It will be a track meet when the Rays play the Red Sox, with the Sox’ inability to throw runners out.

That is a bad, bad matchup. You mentioned the stolen bases, and they are going to run on anybody. You talk to scouts who watch the Rays this spring, and when the starters come out after two or three innings and they start running out the other players, most teams are running out players you’€™ll see in A ball and AA ball, the Rays in the sixth or ninth inning are running out guys that have major league ability. They just come at you in barrages, they have guys who could start anywhere else. Sean Rodriguez, Reid Brignac, Fernando Perez, Matt Joyce, Justin Ruggiano, they just keep coming at you with player after player after player with athleticism. They are young. They can run really well. They are going to be a very good offensive team this year, and they are going to be a pain in the neck. I think they are right there with the Yankees and the Red Sox.

Is the Cameron in center and Jacoby Ellsbury in left a good thing, bad thing or it really doesn’€™t matter?

It’€™s a good thing, because I think Cameron is a better center fielder. I never thought the Red Sox, knowing what they know about all these metrics would every sit down and give out a two year contract to a 37-year-old center fielder. I think that speaks to what an outlier Mike Cameron is, being able to keep himself healthy and being able to play that position at a high level into his late 30s is amazing. I think it is the right thing to do. You can always move Ellsbury back there in a couple of years. I just think Cameron throws much better. His defense is better. To me, I admire the fact that he checked ego aside, because Jacoby Ellsbury, you take his offense and put it in center field with his stolen bases would make a lot of money in arbitration. In left field it doesn’€™t look quite as good but it’€™s the right thing to do because the better center fielder is Mike Camerson.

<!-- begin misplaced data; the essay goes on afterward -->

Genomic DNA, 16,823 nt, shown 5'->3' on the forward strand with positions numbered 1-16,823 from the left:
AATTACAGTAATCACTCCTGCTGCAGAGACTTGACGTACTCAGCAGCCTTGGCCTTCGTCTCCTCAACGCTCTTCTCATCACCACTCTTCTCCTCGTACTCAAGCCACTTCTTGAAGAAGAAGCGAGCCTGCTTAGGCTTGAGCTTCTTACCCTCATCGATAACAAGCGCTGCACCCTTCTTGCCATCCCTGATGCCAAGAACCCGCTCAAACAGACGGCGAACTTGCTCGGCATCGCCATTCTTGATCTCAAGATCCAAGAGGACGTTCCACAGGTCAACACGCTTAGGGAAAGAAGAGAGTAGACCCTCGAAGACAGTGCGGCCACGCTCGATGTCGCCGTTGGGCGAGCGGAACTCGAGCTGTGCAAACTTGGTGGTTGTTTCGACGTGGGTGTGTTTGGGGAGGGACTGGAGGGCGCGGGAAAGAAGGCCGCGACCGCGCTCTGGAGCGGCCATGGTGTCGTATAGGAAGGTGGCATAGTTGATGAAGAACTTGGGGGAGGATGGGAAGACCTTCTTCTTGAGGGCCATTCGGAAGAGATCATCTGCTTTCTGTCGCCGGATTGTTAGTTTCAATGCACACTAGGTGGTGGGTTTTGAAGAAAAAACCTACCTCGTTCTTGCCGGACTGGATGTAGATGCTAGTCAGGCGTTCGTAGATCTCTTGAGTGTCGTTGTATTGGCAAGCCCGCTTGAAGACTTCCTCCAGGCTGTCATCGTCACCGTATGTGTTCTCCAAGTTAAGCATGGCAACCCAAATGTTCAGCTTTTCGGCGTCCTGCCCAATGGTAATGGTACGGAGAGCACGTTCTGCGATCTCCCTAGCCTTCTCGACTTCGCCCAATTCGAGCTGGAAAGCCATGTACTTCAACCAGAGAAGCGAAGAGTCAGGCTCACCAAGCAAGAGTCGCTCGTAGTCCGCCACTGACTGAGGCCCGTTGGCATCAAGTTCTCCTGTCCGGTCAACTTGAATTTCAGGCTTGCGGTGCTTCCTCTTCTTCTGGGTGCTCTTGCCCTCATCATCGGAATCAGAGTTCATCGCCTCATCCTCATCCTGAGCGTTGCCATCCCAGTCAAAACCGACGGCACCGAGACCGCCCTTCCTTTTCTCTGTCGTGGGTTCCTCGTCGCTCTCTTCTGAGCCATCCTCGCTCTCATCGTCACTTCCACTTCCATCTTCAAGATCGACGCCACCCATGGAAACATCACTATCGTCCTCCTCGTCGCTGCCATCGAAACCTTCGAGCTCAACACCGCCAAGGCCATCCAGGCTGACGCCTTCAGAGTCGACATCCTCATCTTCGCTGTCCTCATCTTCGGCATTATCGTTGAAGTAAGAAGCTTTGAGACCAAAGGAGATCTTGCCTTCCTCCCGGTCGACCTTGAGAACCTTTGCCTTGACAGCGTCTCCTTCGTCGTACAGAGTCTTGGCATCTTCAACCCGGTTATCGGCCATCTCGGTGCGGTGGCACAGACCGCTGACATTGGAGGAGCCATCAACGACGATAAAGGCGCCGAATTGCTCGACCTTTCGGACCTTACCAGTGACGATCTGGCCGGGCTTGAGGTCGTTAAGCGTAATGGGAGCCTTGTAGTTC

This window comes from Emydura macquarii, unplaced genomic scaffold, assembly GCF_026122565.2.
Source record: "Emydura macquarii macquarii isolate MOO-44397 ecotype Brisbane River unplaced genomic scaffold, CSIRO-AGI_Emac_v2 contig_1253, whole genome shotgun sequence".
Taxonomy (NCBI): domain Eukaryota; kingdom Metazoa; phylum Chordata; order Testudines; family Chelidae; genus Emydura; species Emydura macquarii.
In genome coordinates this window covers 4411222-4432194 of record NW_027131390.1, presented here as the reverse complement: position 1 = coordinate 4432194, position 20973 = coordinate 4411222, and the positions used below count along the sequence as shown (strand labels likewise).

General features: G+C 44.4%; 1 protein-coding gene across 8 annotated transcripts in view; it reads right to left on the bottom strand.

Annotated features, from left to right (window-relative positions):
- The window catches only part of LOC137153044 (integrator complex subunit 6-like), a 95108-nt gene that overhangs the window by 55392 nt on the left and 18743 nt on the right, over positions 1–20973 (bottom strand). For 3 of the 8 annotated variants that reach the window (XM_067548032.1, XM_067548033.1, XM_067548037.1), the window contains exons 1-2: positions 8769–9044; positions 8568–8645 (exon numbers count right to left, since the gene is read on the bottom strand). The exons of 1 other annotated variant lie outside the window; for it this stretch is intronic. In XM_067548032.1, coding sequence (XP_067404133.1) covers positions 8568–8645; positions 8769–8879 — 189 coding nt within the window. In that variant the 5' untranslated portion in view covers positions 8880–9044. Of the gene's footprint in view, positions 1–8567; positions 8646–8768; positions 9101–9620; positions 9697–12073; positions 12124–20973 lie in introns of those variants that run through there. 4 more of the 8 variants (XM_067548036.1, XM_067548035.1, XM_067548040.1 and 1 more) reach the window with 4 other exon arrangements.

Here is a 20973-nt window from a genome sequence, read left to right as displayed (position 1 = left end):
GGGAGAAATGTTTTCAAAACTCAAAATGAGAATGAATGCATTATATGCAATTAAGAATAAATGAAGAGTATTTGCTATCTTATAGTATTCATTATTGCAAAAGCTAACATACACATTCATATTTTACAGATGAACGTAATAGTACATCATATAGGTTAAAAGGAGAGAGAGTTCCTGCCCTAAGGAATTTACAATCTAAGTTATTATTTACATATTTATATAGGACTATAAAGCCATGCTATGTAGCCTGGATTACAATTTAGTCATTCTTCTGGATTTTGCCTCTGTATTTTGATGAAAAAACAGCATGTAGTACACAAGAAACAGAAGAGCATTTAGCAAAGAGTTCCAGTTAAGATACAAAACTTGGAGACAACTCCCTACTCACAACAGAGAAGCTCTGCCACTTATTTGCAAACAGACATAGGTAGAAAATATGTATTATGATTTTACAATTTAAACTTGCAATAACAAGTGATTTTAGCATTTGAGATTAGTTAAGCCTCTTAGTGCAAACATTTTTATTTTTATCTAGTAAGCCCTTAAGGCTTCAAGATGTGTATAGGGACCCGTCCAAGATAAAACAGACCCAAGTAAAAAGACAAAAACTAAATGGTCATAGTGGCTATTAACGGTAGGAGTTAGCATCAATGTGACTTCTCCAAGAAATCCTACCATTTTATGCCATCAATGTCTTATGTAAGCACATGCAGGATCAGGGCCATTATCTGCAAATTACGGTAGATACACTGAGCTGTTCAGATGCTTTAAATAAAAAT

What do you see on the horizon for the Red Sox? Who is the big player they are targeting for the future?

I think everybody in New York and Boston is looking at [Joe] Mauer, but I don’€™t think he’€™s going to get out there. There’€™s going to be a way for the Twins to get this thing done, but clearly if he does get on the market I think he’€™s going to be a Yankee or a Red Sox. Short term, I think you are looking at Carl Crawford. Both teams love the guy. They are waiting for this guy to come on the market and I don’€™t think there is anyway the Rays are going to keep him. That being said, I don’€™t know how he’€™s not a Yankee, because the Yankees tend to get what they want. Nobody is going to outbid them. Beyond that you are looking at two years when you have that incredible class of free agent first basemen if they get there [Albert] Pujols, Adrian Gonzalez, Prince Fielder and Ryan Howard. That’€™s a pretty good tree to pick from as you are talking about four great first basemen, if you are looking for a bat you might wind up with one of them. Those are the biggest names that probably wind up on the radar for the Red Sox right now.